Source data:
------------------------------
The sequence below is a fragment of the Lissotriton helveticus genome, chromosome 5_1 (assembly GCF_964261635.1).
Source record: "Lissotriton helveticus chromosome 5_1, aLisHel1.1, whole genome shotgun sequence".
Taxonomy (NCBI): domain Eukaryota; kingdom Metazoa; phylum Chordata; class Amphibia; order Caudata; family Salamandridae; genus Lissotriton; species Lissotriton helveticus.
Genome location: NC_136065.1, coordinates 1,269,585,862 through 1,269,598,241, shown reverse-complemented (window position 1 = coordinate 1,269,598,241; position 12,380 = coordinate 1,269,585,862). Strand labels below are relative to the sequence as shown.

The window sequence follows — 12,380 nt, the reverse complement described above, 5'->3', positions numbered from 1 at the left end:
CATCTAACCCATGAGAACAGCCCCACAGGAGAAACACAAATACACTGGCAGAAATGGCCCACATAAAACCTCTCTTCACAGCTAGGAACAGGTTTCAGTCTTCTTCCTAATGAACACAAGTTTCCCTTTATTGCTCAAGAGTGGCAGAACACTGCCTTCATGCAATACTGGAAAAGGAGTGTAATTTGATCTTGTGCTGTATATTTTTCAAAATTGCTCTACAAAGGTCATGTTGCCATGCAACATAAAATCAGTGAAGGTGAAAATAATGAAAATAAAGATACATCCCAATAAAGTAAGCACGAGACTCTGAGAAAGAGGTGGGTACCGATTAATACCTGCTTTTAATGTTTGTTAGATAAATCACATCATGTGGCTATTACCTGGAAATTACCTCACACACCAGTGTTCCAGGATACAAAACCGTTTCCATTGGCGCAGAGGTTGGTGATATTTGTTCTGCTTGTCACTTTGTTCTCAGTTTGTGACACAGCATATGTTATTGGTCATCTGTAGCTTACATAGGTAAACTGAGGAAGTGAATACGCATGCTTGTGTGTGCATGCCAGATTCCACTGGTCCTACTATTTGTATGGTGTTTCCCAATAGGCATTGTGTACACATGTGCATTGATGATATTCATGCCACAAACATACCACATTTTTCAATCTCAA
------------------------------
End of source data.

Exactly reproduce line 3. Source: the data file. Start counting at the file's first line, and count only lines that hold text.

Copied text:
Taxonomy (NCBI): domain Eukaryota; kingdom Metazoa; phylum Chordata; class Amphibia; order Caudata; family Salamandridae; genus Lissotriton; species Lissotriton helveticus.